I. What the rules of living were which Jonadab, probably by his last will and testament, in writing, and duly executed, charged his children, and his posterity after him throughout all generations, religiously to observe; and we have reason to think that they were such as he himself had all his days observed.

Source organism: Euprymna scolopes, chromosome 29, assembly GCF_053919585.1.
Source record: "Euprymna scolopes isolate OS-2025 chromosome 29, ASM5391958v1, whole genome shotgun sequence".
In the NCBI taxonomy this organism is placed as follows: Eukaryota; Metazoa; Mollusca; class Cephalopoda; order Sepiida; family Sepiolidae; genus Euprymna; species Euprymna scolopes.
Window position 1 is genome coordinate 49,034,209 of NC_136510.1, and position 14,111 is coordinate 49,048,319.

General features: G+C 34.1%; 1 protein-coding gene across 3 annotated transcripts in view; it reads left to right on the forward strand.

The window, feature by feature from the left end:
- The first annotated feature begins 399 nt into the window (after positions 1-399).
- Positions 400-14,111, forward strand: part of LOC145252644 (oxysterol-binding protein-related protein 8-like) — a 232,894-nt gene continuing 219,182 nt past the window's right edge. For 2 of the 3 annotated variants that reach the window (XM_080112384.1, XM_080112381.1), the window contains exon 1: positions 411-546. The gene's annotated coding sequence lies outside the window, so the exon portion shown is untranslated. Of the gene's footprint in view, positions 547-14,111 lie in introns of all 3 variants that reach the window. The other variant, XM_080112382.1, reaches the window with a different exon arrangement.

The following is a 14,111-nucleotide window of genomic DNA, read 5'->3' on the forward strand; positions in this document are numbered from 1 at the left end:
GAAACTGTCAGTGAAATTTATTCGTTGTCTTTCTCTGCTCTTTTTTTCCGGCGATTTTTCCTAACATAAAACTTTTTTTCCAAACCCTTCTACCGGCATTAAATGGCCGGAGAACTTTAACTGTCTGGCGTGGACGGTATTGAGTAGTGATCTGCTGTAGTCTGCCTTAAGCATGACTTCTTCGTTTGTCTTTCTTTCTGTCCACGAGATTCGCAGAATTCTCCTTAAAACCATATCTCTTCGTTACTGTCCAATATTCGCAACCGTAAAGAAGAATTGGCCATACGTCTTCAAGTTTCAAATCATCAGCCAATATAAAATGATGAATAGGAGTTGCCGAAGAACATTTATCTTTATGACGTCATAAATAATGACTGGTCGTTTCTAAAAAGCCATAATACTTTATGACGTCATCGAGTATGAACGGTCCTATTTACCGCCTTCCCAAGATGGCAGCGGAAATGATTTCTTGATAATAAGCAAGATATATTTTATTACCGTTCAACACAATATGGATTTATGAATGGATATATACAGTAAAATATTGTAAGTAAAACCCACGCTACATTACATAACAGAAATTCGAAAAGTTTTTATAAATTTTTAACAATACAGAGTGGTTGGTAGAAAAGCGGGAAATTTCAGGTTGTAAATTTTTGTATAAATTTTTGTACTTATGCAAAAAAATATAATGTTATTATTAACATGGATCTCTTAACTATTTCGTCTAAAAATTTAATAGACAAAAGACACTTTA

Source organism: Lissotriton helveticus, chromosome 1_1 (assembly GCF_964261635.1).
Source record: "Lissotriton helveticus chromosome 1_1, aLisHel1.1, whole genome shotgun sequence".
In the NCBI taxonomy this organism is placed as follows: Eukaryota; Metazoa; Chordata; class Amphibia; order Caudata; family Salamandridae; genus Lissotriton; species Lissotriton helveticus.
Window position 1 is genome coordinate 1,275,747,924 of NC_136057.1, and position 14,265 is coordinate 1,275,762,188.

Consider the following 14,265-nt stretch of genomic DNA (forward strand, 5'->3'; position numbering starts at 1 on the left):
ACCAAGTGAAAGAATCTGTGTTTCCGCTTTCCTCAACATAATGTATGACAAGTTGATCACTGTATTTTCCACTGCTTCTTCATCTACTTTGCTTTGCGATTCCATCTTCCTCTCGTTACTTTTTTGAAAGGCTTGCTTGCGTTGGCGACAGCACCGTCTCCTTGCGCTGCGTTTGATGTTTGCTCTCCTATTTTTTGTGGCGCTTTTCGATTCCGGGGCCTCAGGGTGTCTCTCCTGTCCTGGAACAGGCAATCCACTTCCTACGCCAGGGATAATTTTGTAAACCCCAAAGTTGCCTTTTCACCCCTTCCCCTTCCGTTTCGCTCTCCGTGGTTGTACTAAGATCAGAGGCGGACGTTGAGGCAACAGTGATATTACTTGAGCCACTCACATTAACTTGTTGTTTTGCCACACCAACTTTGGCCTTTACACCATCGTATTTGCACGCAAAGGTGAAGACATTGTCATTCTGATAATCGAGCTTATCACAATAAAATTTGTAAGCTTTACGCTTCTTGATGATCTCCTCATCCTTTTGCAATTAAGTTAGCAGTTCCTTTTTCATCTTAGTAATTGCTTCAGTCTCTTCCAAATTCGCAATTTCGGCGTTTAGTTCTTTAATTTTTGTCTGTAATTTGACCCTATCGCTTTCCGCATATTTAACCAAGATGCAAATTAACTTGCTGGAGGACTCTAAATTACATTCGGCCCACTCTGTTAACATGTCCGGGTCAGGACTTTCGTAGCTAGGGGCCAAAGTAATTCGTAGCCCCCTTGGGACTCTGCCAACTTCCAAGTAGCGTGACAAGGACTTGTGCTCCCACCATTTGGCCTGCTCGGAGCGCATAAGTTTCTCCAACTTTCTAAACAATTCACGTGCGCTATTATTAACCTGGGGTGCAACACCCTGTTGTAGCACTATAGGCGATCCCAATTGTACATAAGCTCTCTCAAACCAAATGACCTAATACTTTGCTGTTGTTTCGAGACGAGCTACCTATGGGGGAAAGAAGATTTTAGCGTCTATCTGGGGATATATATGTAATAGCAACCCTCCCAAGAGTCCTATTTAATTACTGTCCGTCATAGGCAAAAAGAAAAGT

1. They were comprised in two remarkable precepts:—(1.) He forbade them to drink wine, according to the law of the Nazarites. Wine is indeed given to make glad the heart of man and we are allowed the sober and moderate use of it; but we are so apt to abuse it and get hurt by it, and a good man, who has his heart made continually glad with the light of God’s countenance, has so little need of it for that purpose (Ps. 4:6, 7), that it is a commendable piece of self-denial either not to use it at all or very sparingly and medicinally, as Timothy used it, 1 Tim. 5:23. (2.) He appointed them to dwell in tents, and not to build houses, nor purchase lands, nor rent or occupy either, v. 7. This was an instance of strictness and mortification beyond what the Nazarenes were obliged to. Tents were mean dwellings, so that this would teach them to be humble; they were cold dwellings, so that this would teach them to be hardy and not to indulge the body; they were movable dwellings, so that this would teach them not to think of settling or taking root any where in this world. They must dwell in tents all their days. They must from the beginning thus accustom themselves to endure hardness, and then it would be no difficulty to them, no, not under the decays of old age. Now,